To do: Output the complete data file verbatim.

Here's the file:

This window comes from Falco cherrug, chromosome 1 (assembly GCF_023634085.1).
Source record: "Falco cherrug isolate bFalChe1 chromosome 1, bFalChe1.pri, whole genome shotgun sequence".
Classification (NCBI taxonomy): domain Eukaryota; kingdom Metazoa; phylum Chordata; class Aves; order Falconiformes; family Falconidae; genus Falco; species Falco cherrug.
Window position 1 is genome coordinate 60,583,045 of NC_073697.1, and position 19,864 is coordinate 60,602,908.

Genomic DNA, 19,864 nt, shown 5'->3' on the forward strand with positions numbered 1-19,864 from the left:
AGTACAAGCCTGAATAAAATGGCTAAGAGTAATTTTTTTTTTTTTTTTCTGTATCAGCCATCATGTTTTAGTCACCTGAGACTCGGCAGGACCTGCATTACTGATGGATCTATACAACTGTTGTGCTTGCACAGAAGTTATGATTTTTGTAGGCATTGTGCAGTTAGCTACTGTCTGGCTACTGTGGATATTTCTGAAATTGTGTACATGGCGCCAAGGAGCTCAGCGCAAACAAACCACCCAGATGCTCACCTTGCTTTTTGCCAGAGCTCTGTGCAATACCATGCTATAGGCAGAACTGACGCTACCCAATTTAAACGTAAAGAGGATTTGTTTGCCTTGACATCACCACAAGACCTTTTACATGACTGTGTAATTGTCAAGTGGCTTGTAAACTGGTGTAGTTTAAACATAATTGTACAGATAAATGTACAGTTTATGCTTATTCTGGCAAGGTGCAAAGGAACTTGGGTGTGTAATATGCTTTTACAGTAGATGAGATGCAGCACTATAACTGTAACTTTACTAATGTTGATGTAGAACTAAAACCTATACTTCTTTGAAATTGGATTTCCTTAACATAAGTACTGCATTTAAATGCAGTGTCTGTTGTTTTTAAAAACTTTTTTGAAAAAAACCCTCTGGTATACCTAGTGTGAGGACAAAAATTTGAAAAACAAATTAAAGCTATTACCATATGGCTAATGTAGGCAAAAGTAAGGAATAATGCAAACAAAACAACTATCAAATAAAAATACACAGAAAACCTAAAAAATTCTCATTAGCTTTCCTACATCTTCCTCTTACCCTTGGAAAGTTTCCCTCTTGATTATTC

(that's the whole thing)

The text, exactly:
This window comes from Falco cherrug, chromosome 1 (assembly GCF_023634085.1).
Source record: "Falco cherrug isolate bFalChe1 chromosome 1, bFalChe1.pri, whole genome shotgun sequence".
Classification (NCBI taxonomy): domain Eukaryota; kingdom Metazoa; phylum Chordata; class Aves; order Falconiformes; family Falconidae; genus Falco; species Falco cherrug.
Window position 1 is genome coordinate 60,583,045 of NC_073697.1, and position 19,864 is coordinate 60,602,908.

Genomic DNA, 19,864 nt, shown 5'->3' on the forward strand with positions numbered 1-19,864 from the left:
AGTACAAGCCTGAATAAAATGGCTAAGAGTAATTTTTTTTTTTTTTTTCTGTATCAGCCATCATGTTTTAGTCACCTGAGACTCGGCAGGACCTGCATTACTGATGGATCTATACAACTGTTGTGCTTGCACAGAAGTTATGATTTTTGTAGGCATTGTGCAGTTAGCTACTGTCTGGCTACTGTGGATATTTCTGAAATTGTGTACATGGCGCCAAGGAGCTCAGCGCAAACAAACCACCCAGATGCTCACCTTGCTTTTTGCCAGAGCTCTGTGCAATACCATGCTATAGGCAGAACTGACGCTACCCAATTTAAACGTAAAGAGGATTTGTTTGCCTTGACATCACCACAAGACCTTTTACATGACTGTGTAATTGTCAAGTGGCTTGTAAACTGGTGTAGTTTAAACATAATTGTACAGATAAATGTACAGTTTATGCTTATTCTGGCAAGGTGCAAAGGAACTTGGGTGTGTAATATGCTTTTACAGTAGATGAGATGCAGCACTATAACTGTAACTTTACTAATGTTGATGTAGAACTAAAACCTATACTTCTTTGAAATTGGATTTCCTTAACATAAGTACTGCATTTAAATGCAGTGTCTGTTGTTTTTAAAAACTTTTTTGAAAAAAACCCTCTGGTATACCTAGTGTGAGGACAAAAATTTGAAAAACAAATTAAAGCTATTACCATATGGCTAATGTAGGCAAAAGTAAGGAATAATGCAAACAAAACAACTATCAAATAAAAATACACAGAAAACCTAAAAAATTCTCATTAGCTTTCCTACATCTTCCTCTTACCCTTGGAAAGTTTCCCTCTTGATTATTC